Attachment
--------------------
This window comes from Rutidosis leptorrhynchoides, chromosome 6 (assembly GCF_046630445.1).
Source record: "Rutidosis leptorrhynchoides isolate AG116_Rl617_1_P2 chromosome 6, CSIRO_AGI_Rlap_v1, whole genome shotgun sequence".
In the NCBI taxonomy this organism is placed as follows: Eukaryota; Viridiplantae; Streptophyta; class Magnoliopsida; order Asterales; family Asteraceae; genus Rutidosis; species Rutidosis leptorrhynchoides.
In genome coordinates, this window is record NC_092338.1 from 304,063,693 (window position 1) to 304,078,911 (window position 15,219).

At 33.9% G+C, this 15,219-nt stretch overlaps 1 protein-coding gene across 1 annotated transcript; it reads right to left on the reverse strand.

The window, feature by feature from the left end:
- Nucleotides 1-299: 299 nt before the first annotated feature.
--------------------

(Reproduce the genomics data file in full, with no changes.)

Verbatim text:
This window comes from Rutidosis leptorrhynchoides, chromosome 6 (assembly GCF_046630445.1).
Source record: "Rutidosis leptorrhynchoides isolate AG116_Rl617_1_P2 chromosome 6, CSIRO_AGI_Rlap_v1, whole genome shotgun sequence".
In the NCBI taxonomy this organism is placed as follows: Eukaryota; Viridiplantae; Streptophyta; class Magnoliopsida; order Asterales; family Asteraceae; genus Rutidosis; species Rutidosis leptorrhynchoides.
In genome coordinates, this window is record NC_092338.1 from 304,063,693 (window position 1) to 304,078,911 (window position 15,219).

At 33.9% G+C, this 15,219-nt stretch overlaps 1 protein-coding gene across 1 annotated transcript; it reads right to left on the reverse strand.

The window, feature by feature from the left end:
- Nucleotides 1-299: 299 nt before the first annotated feature.